Volunteers from Catholic Charities USA aid the victims of Hurricane Harvey.
Image from catholiccharitiesUSA.org

Over 1,500 miles separate King’s College and Houston, but that didn’t stop the campus community from reaching out to victims of Hurricane Harvey.

Harvey made landfall in Texas on August 25 as a Category 4 hurricane, the first to hit the United States since 2004. For five days, the storm crept across southeast Texas and southwest Louisiana, leaving some areas with over 50 inches of rainfall. The storm destroyed thousands of homes, and shelters are still crowded with victims. Meanwhile, the recovery process looms as a massive task. On September 3, Texas Governor Greg Abbott reported that it could cost as much as $180 billion to rebuild the state, making it the costliest natural disaster in US history.

Organizations across campus quickly reacted to the need.

“Whenever there’s a natural disaster or a humanitarian crisis, usually multiple offices at King’s will say, ‘Let’s do something.’ And that’s a wonderful thing,” Bill Bolan, Director of the Shoval Center said.

The Shoval Center and several other campus offices teamed up to hold one concentrated collection to aid the victims of Hurricane Harvey. The Office of Campus Activities, the Post Office, Campus Ministry, McGowan School of Business, and O’Hara Hall all put out donation jars during the first few weeks of classes. When the drive ended on September 14, Bolan reported that they raised $1,356.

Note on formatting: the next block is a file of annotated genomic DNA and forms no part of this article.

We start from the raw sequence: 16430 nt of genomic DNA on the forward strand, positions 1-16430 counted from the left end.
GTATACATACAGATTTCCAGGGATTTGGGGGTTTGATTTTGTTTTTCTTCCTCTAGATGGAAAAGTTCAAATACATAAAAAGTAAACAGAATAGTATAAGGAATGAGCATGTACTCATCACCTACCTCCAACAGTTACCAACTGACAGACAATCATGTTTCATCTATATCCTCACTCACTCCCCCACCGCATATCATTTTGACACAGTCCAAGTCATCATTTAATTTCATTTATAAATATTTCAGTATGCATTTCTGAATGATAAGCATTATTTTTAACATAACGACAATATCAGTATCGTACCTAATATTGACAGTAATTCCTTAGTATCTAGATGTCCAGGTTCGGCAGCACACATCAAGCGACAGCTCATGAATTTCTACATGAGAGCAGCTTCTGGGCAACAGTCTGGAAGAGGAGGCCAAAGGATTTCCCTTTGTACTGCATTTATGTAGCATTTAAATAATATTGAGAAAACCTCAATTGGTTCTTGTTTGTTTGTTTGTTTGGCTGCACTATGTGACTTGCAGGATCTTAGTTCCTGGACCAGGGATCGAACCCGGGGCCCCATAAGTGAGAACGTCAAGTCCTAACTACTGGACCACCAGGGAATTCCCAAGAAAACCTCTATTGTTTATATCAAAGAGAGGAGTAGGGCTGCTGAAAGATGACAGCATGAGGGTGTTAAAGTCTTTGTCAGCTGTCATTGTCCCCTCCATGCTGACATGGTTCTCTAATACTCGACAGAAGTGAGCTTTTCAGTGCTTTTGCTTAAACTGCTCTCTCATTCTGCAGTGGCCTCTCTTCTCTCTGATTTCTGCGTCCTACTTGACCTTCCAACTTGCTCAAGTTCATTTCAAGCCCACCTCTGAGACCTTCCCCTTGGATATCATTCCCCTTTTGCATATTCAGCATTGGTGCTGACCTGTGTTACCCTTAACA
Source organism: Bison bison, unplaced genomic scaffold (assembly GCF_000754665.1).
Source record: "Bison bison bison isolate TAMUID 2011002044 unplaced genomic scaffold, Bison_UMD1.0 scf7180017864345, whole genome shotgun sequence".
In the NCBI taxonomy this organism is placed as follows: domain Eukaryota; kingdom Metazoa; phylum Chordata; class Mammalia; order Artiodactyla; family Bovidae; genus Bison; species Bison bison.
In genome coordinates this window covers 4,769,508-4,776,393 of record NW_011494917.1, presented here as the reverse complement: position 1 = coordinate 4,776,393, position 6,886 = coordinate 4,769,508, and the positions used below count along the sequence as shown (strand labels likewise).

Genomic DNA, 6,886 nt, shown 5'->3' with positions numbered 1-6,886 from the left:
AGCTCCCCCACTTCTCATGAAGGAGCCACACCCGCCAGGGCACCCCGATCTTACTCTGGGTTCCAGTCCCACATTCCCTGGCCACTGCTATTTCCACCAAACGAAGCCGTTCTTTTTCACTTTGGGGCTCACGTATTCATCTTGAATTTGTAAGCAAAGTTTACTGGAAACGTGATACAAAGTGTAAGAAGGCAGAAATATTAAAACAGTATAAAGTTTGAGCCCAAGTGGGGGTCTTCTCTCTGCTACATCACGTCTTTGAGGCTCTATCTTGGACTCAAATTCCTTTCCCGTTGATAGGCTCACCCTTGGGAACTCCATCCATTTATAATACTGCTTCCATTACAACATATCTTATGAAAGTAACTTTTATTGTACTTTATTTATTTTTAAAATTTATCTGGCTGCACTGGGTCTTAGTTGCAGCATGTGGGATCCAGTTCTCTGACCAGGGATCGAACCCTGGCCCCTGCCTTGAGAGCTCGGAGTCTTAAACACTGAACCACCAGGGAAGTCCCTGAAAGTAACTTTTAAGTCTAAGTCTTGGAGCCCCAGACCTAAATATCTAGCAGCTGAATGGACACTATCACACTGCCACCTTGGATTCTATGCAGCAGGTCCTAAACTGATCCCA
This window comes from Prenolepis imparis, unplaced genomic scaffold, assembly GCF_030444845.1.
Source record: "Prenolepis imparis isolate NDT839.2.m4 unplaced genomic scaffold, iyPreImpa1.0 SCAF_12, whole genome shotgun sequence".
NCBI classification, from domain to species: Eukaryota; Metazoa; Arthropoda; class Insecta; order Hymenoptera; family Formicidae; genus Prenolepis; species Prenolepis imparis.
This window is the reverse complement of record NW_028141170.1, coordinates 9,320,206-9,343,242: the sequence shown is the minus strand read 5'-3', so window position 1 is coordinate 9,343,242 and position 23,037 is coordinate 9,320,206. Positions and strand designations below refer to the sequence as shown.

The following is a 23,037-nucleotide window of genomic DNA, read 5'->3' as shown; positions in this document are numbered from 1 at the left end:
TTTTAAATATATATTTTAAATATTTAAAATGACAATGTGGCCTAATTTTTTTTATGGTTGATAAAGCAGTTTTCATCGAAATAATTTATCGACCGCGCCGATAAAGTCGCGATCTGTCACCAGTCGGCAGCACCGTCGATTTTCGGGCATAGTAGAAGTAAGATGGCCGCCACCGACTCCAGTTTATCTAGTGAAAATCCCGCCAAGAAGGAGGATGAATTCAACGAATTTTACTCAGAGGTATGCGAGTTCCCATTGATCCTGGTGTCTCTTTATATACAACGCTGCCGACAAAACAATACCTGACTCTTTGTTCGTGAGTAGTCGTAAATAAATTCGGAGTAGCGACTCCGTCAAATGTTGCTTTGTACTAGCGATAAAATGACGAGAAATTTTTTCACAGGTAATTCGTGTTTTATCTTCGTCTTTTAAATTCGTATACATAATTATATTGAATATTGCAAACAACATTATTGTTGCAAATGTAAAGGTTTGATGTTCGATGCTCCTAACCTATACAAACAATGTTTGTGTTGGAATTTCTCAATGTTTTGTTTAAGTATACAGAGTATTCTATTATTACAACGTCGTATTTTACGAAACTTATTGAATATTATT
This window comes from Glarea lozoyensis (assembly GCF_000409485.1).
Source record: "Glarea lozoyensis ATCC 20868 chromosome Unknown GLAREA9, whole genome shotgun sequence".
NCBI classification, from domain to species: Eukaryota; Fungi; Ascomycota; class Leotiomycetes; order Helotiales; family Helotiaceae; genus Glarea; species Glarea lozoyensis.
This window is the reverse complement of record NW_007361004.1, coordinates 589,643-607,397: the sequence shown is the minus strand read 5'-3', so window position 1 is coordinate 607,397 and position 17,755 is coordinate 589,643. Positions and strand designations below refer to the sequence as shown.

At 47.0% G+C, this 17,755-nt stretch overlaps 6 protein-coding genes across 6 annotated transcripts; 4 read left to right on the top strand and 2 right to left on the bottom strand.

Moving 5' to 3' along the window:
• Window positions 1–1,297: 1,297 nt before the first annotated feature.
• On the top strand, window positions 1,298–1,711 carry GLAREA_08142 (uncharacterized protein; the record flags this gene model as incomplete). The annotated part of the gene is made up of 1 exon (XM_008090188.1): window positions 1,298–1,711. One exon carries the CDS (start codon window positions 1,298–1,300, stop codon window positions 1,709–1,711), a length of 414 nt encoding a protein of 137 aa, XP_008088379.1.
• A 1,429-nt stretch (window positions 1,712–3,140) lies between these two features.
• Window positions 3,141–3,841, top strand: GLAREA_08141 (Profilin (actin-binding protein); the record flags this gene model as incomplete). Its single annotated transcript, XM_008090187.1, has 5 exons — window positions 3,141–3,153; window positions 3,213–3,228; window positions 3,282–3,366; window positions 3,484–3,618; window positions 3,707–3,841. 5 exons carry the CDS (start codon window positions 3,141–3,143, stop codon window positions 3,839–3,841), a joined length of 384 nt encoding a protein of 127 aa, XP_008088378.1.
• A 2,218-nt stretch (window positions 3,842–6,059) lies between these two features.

The proceeds will go to Catholic Charities USA, a nonprofit that provides disaster relief. Volunteer members are currently on the ground in Houston providing food and shelter, as well as creating long-term planning efforts.

“We’re hoping that a portion will go to help people not only get through the next couple of weeks, but also to rebuild their lives,” Bolan noted.

The King’s College women’s basketball, cross country, and track and field teams also responded to the crisis by holding a clothing drive. The idea began when Kelvin Sampson, men’s basketball coach at the University of Houston, requested that high school and college basketball teams nationwide send 20 of their school shirts and 10 pairs of shoes to Texas.

“The basketball coaching community is very close. Our team was already trying to think of how we could help. So once we saw Coach Sampson’s request out on social media we, along with the basketball community, ran with it,” Caitlin Hadzimichalis, head coach of the King’s College women’s basketball team said via email.

The cross country and track and field teams were also planning a drive. When they heard about the basketball team’s goals, they combined efforts to spread the word more effectively.

The teams exceeded Sampson’s original request. Hadzimichalis estimated that they physically collected eight large bags and boxes of clothing. They asked donors to hold onto an additional 12 boxes and bags because their contacts in Houston have reached their capacity to effectively process and distribute the clothing.

However, the Hurricane Harvey victims aren’t the only ones in need of disaster relief. On September 10, Hurricane Irma struck Florida. According to the Weather Channel, this is the first time in 166 years of records that two Category 4 hurricanes made US landfall within the same year.

The basketball, cross country, and track and field teams are looking to send some of the overflow of clothing to a contact in Florida.

The Shoval Center will also turn its attention to Florida in the upcoming weeks.

“We want to avoid donation fatigue, but we will be doing something for Hurricane Irma,” Bolan explained. “The problem’s not going to go away. Just like Harvey, they’re going to be rebuilding for months and years.”